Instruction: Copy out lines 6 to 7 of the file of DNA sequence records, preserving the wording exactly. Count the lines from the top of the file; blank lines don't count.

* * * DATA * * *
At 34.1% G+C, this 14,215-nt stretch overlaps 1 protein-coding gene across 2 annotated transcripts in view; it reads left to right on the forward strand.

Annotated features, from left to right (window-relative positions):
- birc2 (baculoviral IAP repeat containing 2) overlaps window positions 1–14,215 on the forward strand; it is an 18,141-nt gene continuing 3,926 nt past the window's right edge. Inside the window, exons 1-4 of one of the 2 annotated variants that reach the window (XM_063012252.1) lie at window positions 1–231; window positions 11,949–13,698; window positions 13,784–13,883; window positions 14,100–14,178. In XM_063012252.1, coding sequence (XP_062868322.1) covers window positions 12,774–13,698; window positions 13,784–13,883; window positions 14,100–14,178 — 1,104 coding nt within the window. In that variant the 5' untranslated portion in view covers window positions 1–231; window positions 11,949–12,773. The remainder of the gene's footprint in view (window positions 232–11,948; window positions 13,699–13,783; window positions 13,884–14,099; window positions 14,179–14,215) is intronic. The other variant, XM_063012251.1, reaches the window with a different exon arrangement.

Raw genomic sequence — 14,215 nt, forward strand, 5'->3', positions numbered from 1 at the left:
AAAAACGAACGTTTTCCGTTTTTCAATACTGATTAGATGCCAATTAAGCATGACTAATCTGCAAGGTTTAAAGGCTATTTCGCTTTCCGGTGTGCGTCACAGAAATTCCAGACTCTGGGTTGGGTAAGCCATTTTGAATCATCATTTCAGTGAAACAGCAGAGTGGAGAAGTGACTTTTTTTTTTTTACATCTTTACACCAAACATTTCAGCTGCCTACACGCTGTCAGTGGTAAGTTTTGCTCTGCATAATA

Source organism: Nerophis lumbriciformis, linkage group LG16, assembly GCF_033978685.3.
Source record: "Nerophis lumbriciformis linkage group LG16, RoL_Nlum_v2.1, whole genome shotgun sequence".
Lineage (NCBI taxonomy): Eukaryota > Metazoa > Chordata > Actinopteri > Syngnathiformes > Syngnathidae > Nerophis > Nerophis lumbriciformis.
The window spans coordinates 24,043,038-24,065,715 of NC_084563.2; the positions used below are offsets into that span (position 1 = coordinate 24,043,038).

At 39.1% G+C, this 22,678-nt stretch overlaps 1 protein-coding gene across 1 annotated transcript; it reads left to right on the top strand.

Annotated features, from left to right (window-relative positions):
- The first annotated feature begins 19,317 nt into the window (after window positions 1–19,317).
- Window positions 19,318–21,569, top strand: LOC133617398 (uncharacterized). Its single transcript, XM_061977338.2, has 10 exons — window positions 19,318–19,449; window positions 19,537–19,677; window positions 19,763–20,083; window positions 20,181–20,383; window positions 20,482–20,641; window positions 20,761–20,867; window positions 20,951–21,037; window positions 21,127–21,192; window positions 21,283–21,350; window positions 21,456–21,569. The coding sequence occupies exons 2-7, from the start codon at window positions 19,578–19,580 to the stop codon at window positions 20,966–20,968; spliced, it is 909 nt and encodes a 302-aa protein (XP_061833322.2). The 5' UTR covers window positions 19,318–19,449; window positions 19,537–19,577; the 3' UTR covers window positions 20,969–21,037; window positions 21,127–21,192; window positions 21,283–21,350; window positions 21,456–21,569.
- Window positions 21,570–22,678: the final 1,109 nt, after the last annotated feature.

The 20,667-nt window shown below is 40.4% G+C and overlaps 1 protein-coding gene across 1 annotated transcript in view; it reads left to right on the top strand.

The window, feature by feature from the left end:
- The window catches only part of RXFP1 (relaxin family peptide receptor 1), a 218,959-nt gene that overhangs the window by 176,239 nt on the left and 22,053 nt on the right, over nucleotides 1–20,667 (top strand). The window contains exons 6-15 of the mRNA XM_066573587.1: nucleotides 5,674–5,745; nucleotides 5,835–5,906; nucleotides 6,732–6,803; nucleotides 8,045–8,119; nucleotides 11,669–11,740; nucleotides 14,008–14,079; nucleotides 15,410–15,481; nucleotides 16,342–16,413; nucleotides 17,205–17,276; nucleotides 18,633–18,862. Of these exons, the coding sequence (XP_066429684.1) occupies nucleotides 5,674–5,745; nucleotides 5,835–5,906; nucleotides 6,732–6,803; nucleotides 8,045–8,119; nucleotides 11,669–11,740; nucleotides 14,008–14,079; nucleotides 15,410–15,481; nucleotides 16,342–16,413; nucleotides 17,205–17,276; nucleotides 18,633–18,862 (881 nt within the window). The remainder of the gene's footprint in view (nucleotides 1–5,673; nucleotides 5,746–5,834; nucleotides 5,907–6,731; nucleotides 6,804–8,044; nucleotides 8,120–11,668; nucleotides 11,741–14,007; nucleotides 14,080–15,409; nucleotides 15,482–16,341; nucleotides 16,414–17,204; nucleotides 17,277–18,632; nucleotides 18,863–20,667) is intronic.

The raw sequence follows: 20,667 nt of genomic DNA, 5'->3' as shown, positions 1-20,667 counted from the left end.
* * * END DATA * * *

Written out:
Source organism: Nerophis lumbriciformis, linkage group LG16, assembly GCF_033978685.3.
Source record: "Nerophis lumbriciformis linkage group LG16, RoL_Nlum_v2.1, whole genome shotgun sequence".